It was sometime in early 1994 that I signed up for an internet political discussion group on Hungary. I was totally ignorant of the political situation at the time and knew almost nothing about József Antall and his government. When I introduced myself on the list and mentioned that I'm a historian, one of the contributors reacted hysterically: "I never want to hear about another historian." I simply didn't understand what his problem was. It turned out that Antall himself was a historian who wrote rather pedestrian pieces on the history of medicine when he served as director of the Museum of Medicine in Budapest. His niece's husband, Géza Jeszenszky, became foreign minister. Previously he was associate professor of history at the Karl Marx University of Economics. The minister of defense, Lajos Für, was also trained as a historian but because of his role in 1956 worked as a researcher at the Agrarian Museum; in 1989-1900 he catapulted straight into one of the history departments at ELTE as a full professor. His political undersecretary was also a historian, Ernő Raffay. The internet list member was totally fed up with József Antall and his government full of historians.
Out of this lot there was one name I was familiar with before the change of regime: Lajos Für. In 1987 I was involved in the publication of a book The Hungarians: A Divided Nation edited by Stephen Borsody, who bitterly complained to me that one of the contributors from Hungary sent him a manuscript that was simply incomprehensible. It turned out to be Lajos Für's piece. The editor made a notation in the book: "This edited English version is an abbreviated adaptation of the Hungarian original." In plain language, Borsody had to rewrite the whole thing. The same Lajos Für today is closely associated with the Hungarian Guard. He was one of the two sponsors of the organization.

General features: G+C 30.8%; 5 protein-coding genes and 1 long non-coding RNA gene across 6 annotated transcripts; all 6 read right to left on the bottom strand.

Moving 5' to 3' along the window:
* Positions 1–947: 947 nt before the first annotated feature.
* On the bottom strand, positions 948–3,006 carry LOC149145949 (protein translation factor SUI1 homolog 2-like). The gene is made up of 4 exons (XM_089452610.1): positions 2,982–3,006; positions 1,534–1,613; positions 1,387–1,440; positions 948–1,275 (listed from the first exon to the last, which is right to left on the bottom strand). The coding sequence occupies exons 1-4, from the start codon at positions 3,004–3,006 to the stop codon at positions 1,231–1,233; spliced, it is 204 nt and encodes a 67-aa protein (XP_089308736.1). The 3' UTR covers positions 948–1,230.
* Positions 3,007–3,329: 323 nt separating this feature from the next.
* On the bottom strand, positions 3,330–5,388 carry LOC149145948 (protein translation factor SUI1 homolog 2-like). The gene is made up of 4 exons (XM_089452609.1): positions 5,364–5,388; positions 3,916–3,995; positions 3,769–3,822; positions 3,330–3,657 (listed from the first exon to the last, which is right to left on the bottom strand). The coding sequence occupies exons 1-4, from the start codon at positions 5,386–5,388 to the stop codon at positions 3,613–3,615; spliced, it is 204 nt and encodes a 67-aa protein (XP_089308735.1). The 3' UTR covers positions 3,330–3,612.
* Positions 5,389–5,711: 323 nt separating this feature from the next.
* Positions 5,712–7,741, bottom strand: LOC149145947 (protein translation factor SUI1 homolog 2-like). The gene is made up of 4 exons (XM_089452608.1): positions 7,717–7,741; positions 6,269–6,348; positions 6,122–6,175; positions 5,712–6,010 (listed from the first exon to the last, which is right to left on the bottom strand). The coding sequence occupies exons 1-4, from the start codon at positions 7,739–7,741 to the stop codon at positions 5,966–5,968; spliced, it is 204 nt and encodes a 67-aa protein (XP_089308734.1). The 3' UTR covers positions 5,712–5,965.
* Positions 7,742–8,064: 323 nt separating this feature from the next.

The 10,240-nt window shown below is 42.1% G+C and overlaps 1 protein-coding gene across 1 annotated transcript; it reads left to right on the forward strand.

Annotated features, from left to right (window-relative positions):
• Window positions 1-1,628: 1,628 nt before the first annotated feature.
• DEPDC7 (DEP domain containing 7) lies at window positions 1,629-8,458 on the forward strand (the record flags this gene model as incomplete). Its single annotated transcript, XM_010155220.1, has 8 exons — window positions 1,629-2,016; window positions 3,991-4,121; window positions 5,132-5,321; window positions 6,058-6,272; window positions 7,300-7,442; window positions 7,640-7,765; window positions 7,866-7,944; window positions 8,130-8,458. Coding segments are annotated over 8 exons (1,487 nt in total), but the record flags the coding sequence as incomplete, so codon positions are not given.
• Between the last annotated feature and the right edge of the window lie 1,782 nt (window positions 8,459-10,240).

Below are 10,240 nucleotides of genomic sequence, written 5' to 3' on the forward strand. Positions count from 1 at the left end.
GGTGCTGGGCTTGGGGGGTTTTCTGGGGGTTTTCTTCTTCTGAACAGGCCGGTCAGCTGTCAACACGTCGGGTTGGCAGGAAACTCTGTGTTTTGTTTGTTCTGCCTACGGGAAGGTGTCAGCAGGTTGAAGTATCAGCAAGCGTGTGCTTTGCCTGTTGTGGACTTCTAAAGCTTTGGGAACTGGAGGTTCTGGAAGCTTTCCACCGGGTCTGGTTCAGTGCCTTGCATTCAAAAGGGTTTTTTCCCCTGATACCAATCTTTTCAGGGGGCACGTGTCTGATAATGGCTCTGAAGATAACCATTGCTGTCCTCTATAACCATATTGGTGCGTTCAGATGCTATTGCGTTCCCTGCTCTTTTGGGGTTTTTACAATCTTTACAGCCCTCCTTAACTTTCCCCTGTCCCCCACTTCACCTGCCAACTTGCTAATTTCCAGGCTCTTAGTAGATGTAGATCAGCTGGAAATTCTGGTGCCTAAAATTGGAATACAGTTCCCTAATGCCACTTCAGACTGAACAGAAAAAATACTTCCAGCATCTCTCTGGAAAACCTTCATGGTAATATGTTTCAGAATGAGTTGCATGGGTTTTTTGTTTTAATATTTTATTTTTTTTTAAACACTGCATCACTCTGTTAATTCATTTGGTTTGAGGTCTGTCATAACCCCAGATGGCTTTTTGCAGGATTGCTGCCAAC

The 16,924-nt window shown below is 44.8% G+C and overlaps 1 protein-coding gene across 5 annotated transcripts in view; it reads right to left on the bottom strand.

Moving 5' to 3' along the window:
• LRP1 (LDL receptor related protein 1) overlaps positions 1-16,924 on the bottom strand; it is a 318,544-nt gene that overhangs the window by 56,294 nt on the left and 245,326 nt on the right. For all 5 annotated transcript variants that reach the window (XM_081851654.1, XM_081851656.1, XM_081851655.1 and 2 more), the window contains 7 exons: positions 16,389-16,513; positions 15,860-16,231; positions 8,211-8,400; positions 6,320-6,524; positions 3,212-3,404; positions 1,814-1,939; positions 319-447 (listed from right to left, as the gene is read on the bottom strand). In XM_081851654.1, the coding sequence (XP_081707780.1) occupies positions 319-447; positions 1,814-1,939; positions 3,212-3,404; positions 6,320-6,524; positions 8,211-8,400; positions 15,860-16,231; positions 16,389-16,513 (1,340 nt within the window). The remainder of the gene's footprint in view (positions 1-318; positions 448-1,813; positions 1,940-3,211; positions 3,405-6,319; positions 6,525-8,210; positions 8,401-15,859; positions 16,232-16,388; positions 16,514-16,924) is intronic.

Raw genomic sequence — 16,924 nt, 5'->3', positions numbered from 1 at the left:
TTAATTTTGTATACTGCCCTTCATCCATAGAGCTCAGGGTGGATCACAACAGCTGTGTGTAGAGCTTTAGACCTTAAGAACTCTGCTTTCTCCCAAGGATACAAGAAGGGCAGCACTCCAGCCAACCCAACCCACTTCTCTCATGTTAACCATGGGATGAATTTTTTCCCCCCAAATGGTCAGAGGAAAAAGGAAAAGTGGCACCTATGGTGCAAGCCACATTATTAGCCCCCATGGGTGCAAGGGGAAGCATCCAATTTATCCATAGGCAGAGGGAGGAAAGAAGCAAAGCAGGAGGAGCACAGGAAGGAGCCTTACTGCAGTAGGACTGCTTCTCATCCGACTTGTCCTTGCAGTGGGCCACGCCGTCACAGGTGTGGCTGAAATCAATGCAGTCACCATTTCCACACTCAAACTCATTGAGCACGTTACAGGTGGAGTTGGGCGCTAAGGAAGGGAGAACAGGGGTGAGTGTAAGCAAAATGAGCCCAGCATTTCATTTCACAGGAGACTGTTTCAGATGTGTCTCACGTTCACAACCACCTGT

Ernő Raffay, Für's political undersecretary in the ministry of defense in the '90s, is no better. He is involved in all sorts of revisionist causes. He established a research institute that devotes itself to the study of the causes and consequences of Trianon. The research institute publishes a quarterly, Trianon Szemle, that is available in bookstores specializing in far-right literature. Raffay in his short biography prepared for his unsuccessful bid for the 1998 elections proudly announced that "he had never been a member of the Communist Party or its successors." However, wagging tongues claim that he was an informer who wrote lengthy reports on his colleagues at the University of Szeged where he taught between 1977 and 1993. Since he left politics his star has only risen. Since 1996 he has been teaching at the Gáspár Károlyi Hungarian Reformed University and not in any lowly capacity but as head of the department, vice-president, and dean of the faculty of arts. What kind of history he must be teaching we can well imagine after the interview he gave a couple of days ago to the right-wing website www.tortenelemportal.hu.